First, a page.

I was part of a panel discussion at the University of Toronto recently on community engagement work in the mental health sector. It was exciting to see so many people interested in working in mental health. The questions and comments from the audience made it clear that they understood the need for patient-centered innovation and they wanted to create change in the sector. But with innovation, there’s turmoil, in any industry. So here are five things to consider if you’re looking at a career in mental health as the sector undergoes transformation:
In anticipation of this year’s Medicine X Conference, some reflections on one of the stickiest problems in mental healthcare innovation…
In less than a month, the Medicine X and Medicine X | Ed conferences will kick-off in Palo Alto, exploring the intersections of emerging technologies, healthcare, and design, with an emphasis on empowering patients to be active, driving forces in their care. I’ll be participating in the conferences as an ePatient Delegate to share my experiences using technology to support recovery from mental illness, and I’ll also be taking part in the IDEO Design Challenge, spending a day exploring possible solutions to systemic challenges in mental healthcare. I’ve been a huge IDEO fan for years and often share their design tools as supports to help people navigate the complex systems of mental illness and recovery, so I’m beyond excited to spend a day at IDEO HQ (sticky-note heaven!). I’m also very excited to see what new innovations in healthcare will be unveiled at the conference. In particular, when it comes to mental healthcare, I’m curious to see progress we’re making to overcome a problem in our mental healthcare system that I like to call, the Counselor Troi Problem. Let me explain what that’s about…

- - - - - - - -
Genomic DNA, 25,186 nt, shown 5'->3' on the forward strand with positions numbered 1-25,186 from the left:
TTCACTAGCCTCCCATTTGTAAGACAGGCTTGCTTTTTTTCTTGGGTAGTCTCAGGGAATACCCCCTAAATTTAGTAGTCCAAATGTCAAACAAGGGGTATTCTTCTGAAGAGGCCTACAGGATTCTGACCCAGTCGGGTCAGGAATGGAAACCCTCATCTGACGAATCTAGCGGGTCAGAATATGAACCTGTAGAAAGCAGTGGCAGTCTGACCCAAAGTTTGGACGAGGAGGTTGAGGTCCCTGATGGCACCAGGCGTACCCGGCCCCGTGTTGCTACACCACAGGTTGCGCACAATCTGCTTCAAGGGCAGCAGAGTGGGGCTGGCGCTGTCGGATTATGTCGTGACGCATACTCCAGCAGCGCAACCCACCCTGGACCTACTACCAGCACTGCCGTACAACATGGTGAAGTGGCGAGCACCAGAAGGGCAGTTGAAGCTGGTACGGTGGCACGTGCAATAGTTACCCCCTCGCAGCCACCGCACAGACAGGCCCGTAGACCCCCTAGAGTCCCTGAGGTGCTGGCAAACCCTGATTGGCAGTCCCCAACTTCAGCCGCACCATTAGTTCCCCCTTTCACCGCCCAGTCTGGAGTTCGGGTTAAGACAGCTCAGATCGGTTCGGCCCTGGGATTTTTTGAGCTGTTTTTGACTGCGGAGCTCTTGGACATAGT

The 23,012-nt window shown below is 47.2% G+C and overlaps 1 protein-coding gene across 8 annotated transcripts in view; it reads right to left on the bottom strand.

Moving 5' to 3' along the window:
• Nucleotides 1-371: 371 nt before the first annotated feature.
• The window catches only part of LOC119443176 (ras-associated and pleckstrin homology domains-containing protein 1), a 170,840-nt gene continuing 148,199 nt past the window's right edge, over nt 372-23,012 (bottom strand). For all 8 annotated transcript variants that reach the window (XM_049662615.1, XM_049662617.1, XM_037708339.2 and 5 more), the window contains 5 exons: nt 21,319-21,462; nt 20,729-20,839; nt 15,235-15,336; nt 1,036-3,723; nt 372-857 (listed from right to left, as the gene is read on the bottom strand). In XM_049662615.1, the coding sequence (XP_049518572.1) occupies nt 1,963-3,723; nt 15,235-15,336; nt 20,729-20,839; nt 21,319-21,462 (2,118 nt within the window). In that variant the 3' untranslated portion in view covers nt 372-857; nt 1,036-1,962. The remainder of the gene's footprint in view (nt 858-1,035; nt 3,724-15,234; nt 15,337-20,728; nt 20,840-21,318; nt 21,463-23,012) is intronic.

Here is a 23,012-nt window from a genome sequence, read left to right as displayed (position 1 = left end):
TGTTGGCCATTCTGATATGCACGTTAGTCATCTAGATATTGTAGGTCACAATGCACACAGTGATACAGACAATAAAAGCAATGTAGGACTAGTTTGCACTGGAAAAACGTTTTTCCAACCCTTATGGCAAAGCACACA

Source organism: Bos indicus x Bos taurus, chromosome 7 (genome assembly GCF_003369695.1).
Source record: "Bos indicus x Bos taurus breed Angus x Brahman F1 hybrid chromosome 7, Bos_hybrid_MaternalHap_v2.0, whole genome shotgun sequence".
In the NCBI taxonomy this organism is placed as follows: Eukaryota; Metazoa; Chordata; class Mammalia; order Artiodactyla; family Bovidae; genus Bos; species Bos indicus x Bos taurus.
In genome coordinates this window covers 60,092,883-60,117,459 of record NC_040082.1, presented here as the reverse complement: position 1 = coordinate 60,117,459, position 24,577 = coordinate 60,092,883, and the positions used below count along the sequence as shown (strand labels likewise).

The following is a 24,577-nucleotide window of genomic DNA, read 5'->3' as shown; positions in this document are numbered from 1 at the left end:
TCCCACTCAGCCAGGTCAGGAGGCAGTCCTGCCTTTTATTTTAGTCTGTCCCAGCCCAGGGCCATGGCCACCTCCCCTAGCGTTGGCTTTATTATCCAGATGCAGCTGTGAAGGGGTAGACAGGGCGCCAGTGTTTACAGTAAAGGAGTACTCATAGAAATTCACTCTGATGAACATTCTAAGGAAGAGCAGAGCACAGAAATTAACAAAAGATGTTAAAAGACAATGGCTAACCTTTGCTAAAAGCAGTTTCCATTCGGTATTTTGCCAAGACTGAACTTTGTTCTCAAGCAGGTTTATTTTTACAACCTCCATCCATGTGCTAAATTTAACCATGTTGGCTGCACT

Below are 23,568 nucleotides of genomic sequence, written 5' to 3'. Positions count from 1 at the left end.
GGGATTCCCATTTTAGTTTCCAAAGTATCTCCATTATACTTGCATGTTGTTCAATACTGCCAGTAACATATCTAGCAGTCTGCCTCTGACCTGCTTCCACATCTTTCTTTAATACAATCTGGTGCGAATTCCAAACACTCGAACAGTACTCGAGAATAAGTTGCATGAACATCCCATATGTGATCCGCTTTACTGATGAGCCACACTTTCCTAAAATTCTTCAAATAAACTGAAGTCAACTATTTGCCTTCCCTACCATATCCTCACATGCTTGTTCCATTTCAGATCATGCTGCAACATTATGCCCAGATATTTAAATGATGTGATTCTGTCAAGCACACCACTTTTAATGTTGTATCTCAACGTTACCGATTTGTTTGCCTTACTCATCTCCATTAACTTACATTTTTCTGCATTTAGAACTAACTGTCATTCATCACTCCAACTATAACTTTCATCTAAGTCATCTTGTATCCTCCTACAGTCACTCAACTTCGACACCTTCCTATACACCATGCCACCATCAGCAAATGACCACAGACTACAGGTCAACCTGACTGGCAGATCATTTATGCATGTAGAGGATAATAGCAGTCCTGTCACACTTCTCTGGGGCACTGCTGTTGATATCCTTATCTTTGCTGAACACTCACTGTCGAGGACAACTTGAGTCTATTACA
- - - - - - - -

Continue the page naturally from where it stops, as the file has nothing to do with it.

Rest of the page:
For those not familiar with Counselor Troi, she was the ship’s counselor on the starship Enterprise on the TV show “Star Trek: The Next Generation”. She was telepathic, she wore tight purple jump-suits and dresses during the first years of the show instead of the uniforms that the rest of the crew wore, and she basically did talk therapy — crew members came to her to explain their inner struggles and she asked them questions. When the show launched in the early nineties, she typified the popular view of therapy at the time: you sat and talked to a nice person that tried to read your mind while helping you uncover insights that solved all of your problems.
Counselor Troi’s role also reflected the popular view of mental illness at the time: other people had them. Despite the prescient innovations the Star Trek universe imagined for physical healthcare — like tricorders and replicators — its vision for the future of mental healthcare was basically Sigmund Freud in a low-cut leotard (I apologize if I just destroyed anybody’s adolescent Deanna Troi fantasies).